BJU Faculty Numbers Analyzed; Down 10% from Last Year

A helpful tipster has emailed us an Excel spreadsheet comparing the makeup of BJU faculty over the past several years.

Immediately obvious is the impact of recent closings, selloffs and deletions of majors. The size of the faculty overall is down from 310 in 2009-2010 to 273 at the beginning of this school year.

These changes reflect the school’s declining enrollment and emphasis on cost-cutting, although the recent spending spree on advertising for the new intercollegiate sports program bucks that trend.

Advertisements

4 thoughts on “BJU Faculty Numbers Analyzed; Down 10% from Last Year

  1. Mark Smith

    The university I work at, which is a state school, hasn’t given a faculty raise in 4 years, there are less faculty than there was 4 years ago…AND ENROLLMENT’S UP!

    What’s your point again?

    1. Mark Fitzhenry

      Mark, The education bubble created by easy, low interest gov’t loans is bursting just like the housing bubble in 2008.

      Still, I suspect that your state school – if it is average – pays a bit more to comparably qualified faculty at BJU. I doubt your state school demands nearly as much of its faculty as does BJU. Those who teach at BJU do so under the premise that they do so as ministers of the Gospel of Christ. As such, they are expected to accept less than they would for teaching at a state- or non-religious school.

      Around 1978, Charles Underwood, BJU’s Church Planting head, warned the Joneses that if their authoritarian management-style, unchristian treatment of faculty, staff and supporters, and ecclesiastic duplicity didn’t change they would have to “hire a 5th Avenue PR firm” to keep from alienating the University’s supporters.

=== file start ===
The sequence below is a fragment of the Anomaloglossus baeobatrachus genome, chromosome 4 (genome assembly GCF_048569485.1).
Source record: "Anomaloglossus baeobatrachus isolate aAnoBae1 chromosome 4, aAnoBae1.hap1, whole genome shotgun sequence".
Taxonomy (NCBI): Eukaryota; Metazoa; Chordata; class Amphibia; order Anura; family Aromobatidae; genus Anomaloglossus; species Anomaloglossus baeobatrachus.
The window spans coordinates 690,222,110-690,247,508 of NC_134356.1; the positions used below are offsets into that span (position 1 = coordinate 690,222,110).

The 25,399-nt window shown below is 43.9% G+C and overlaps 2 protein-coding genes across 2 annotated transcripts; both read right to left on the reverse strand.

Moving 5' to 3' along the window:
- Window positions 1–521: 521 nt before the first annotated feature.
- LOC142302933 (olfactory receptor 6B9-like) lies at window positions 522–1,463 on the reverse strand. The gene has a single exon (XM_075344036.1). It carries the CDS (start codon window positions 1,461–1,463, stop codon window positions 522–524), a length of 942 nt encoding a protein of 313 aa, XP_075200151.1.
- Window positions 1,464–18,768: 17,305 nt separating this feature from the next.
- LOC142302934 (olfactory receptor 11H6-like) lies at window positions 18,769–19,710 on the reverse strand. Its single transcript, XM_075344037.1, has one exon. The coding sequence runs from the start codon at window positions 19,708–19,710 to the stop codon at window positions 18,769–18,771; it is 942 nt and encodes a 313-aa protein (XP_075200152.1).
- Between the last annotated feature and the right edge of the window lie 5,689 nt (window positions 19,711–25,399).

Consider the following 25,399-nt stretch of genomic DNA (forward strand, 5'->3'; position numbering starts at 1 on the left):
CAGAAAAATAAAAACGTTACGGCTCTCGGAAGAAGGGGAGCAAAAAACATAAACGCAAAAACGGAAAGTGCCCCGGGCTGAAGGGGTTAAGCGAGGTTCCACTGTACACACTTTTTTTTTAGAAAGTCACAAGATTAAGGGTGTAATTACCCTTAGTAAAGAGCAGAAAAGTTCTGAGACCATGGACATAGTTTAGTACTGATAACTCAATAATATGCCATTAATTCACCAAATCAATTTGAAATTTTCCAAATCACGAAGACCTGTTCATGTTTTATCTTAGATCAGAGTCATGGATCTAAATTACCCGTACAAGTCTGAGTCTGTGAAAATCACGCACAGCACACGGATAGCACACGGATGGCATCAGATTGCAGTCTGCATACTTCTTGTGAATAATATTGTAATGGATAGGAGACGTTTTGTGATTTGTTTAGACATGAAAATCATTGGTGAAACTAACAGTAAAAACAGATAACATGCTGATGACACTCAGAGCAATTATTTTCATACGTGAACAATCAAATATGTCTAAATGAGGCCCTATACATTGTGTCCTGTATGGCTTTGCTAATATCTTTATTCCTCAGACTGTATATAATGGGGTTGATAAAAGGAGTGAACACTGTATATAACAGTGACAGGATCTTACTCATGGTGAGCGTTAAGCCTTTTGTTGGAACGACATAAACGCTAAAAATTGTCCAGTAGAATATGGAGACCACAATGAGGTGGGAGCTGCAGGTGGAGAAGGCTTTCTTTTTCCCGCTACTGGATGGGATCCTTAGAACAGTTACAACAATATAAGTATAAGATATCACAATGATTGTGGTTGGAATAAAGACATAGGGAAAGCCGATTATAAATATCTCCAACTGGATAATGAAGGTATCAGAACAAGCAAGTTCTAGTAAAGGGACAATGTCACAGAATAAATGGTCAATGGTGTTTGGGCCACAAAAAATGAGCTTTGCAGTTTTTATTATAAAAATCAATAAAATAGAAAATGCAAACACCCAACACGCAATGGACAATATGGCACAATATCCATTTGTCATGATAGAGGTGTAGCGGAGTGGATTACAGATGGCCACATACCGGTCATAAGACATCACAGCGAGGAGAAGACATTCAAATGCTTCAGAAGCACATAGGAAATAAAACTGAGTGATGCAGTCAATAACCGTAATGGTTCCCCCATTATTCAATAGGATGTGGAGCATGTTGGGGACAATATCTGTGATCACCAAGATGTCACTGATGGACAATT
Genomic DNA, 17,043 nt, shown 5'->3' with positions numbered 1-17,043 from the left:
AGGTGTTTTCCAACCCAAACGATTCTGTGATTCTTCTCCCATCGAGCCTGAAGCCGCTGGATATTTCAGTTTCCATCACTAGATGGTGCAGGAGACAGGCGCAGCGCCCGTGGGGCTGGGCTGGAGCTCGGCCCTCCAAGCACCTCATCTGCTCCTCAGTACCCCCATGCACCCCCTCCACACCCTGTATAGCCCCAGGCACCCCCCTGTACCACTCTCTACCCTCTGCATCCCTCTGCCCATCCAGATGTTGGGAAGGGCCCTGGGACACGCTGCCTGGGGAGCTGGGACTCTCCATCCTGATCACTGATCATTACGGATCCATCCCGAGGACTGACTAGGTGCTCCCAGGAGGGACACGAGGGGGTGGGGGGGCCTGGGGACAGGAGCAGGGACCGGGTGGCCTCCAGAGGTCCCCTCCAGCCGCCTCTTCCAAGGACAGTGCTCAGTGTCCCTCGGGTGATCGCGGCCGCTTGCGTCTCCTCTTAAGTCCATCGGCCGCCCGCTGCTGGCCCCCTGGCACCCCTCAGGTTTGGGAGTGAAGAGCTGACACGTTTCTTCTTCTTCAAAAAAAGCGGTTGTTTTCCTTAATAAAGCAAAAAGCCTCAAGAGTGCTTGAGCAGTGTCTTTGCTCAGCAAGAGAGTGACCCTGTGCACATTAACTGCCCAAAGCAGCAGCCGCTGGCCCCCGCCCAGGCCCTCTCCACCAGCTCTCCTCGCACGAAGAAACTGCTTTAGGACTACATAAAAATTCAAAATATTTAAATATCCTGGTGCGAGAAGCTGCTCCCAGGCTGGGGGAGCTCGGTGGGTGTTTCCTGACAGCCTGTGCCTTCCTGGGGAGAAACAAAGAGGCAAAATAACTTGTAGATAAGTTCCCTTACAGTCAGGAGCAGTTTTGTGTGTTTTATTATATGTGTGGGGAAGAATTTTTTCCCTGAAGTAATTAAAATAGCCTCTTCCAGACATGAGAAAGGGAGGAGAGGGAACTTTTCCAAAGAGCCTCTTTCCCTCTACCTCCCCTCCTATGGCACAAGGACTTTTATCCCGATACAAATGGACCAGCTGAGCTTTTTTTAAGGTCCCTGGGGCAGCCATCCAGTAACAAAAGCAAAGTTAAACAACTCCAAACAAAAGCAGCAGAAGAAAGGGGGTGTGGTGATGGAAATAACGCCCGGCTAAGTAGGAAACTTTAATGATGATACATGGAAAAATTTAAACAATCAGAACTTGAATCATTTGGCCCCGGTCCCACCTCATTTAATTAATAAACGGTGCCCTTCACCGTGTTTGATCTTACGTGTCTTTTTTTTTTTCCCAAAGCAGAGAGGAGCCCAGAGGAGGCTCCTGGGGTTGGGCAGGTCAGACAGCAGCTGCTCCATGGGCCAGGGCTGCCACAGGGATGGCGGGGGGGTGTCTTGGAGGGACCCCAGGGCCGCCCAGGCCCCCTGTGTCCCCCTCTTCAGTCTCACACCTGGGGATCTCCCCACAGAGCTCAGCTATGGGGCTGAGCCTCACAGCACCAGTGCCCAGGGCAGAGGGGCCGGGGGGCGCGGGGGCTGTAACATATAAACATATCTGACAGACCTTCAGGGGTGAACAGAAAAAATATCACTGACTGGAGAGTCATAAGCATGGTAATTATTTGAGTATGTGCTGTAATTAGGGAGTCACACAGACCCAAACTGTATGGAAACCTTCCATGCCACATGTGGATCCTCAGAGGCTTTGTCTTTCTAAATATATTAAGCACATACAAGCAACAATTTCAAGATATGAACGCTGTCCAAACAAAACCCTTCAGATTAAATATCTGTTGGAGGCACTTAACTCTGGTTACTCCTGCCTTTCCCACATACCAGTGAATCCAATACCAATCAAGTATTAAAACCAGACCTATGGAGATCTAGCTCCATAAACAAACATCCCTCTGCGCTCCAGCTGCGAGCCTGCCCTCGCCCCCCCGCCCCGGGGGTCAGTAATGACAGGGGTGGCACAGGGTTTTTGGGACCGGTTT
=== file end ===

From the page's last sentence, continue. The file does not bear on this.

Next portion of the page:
Perhaps the point was lost on you. Those familiar with BJU, its history, the life cycles of organizations, its changing market position, the effects of declining enrollment on fixed costs, income and expense reports, etc., recognize an organization in decline.
      Mark Fitzhenry

  2. Anson Mills

    Thanks to whoever did the spread sheet. There’s a lot that’s of interest there.
    Four points:
    1. Quite a few of the faculty who are no longer teaching have died or retired.
    2. BJU faculty salaries and academic credentials have both increased as the number of faculty has declined.
    3. The world of higher ed has changed dramatically during the last decade, and BJU, like other liberal arts colleges, faces aggressive competition from community colleges and the for-profits.
    4. It’s not written in the skies that BJU has to have large enrollments or offer a lot of majors. Less can be more.

Comments are closed.